Secure Attachment In Shel Silverstein's The Giving Tree

678 Words3 Pages
The capacity to love and be loved, “valuing close relations with others, in particular those in which sharing and caring are reciprocated; being close to people”, promotes happiness and benefits the individual’s overall well-being. Furthermore, they are essential to positive outcomes for self and others. One may be asking, “What’s love got to do with it?” Well, love is crucial in achieving happiness through maintaining close personal relationships. When our capacity to love surpasses our desire to be loved, then because of our unselfishness we are able to receive love in return. Humans, among other species, learn to express unconditional love early on as babies through attachment with their mother. Psychologists Hazan and Shaver proposed that their attachment will be a predictor of future relationships. A child with a secure attachment will develop relationships easily without worrying about abandonment, and often describe their relationships as happy, friendly, or trusting. (Schacter, 2009).…show more content…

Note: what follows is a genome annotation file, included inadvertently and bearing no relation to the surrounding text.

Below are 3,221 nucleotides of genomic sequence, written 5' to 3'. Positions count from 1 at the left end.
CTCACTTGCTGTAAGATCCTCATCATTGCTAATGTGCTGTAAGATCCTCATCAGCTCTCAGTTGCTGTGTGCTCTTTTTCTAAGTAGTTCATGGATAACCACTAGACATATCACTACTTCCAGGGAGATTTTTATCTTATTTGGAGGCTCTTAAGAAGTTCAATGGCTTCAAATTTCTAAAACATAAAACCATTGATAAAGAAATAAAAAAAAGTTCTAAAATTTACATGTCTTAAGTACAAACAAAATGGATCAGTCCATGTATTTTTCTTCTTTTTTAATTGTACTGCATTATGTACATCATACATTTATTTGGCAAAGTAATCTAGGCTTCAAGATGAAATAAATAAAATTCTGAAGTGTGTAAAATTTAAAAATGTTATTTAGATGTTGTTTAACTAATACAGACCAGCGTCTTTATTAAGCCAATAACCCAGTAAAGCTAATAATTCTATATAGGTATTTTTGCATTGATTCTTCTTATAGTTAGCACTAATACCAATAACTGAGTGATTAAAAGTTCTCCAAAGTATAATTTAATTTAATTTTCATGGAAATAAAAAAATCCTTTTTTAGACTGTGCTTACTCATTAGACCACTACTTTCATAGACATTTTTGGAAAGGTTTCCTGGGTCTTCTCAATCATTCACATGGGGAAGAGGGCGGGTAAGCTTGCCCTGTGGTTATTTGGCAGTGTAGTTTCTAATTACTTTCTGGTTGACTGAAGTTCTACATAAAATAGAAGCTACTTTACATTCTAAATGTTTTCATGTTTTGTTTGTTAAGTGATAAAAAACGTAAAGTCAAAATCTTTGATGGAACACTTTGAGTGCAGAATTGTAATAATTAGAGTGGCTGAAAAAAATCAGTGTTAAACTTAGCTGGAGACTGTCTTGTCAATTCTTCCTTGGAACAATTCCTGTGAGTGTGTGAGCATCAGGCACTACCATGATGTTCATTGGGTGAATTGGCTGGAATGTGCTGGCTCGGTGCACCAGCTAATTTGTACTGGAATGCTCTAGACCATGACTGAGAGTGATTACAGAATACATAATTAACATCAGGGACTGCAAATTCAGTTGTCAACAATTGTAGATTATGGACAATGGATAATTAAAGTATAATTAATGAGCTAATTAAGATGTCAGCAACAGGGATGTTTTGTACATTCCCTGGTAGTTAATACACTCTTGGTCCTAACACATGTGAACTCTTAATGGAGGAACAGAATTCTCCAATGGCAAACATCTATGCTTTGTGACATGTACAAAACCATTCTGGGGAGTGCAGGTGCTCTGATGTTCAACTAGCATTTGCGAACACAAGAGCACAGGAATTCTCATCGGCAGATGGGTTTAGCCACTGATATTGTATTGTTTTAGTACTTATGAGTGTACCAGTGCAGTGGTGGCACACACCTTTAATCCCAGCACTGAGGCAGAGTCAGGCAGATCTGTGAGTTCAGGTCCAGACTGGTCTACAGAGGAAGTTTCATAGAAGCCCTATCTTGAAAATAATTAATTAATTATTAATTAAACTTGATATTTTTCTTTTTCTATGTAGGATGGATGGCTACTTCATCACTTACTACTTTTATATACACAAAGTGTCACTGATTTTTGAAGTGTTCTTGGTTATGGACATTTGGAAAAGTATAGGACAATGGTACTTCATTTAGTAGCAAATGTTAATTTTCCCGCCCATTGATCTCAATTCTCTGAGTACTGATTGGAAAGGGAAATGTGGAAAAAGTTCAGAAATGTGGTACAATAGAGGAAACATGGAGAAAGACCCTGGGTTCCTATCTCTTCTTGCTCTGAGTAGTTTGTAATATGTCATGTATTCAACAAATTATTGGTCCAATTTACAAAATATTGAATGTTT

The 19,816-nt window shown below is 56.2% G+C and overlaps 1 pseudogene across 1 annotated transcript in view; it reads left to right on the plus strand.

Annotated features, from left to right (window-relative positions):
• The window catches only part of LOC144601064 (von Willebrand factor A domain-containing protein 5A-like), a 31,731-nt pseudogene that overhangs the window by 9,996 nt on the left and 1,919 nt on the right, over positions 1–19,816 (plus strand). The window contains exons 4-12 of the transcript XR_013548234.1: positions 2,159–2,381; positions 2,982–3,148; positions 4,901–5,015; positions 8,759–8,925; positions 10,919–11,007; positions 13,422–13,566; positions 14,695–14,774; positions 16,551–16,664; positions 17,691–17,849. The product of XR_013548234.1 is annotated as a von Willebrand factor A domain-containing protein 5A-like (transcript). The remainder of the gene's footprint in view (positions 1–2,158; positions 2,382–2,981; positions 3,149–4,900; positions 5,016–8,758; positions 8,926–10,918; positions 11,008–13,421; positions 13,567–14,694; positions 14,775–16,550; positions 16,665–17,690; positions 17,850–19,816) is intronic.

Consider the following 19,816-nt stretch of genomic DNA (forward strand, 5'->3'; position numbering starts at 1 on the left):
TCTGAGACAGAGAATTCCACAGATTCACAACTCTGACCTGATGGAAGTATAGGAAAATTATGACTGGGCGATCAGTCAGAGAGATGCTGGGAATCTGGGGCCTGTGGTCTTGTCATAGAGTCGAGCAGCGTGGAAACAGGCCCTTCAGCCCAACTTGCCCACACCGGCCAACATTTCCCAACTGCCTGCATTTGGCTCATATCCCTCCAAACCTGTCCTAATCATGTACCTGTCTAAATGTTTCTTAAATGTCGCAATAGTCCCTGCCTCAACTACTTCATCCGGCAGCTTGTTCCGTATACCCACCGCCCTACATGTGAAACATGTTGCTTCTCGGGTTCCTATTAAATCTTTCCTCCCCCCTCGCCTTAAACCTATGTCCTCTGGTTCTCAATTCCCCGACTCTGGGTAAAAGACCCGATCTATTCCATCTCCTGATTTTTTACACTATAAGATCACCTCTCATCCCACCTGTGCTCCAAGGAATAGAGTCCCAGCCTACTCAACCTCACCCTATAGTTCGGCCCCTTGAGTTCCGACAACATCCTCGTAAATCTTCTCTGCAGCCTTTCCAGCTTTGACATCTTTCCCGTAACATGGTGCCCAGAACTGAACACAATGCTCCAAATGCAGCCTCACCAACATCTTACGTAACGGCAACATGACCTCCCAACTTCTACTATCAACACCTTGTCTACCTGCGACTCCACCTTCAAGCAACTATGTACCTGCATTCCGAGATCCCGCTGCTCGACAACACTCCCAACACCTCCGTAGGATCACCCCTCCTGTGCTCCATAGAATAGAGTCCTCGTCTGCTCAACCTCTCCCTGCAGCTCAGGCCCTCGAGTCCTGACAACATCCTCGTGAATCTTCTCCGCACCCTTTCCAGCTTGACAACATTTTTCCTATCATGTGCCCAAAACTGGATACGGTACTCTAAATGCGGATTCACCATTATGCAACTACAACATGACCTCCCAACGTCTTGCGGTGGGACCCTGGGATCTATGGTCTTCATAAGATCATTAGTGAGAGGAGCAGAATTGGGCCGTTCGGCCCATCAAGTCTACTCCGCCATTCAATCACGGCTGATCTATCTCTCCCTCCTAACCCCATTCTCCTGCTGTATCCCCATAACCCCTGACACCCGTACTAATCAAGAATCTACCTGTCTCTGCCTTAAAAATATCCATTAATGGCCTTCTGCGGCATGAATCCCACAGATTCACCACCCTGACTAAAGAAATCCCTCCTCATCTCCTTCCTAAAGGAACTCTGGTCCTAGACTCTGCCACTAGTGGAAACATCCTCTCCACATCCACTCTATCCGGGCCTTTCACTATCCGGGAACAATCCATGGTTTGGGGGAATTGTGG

The boy develops a secure attachment with the tree, who of which resembles a nurturing mother. Upon first meeting the tree he is hungry, so the tree gives him her apples to eat. The two form a bond and because the tree have a deep devotion for the boy, she feels responsible for him, so when his desires change as he ages, the tree still gives him what she can until all that is left is a stump. He returns once more as an old man and all he wants is something to rest on, her stump. The children’s book embodies the meaning of why love means treasuring close relationships, in particular those in which sharing and caring are reciprocated. The boy cares for the tree and the tree is willing to sacrifice what she has due to her capacity to love and be

    More about Secure Attachment In Shel Silverstein's The Giving Tree

      Open Document